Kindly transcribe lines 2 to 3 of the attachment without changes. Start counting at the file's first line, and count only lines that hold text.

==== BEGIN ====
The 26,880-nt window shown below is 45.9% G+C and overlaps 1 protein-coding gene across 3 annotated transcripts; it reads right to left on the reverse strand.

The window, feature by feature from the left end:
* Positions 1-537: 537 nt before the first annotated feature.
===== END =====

The window, feature by feature from the left end:
* Positions 1-537: 537 nt before the first annotated feature.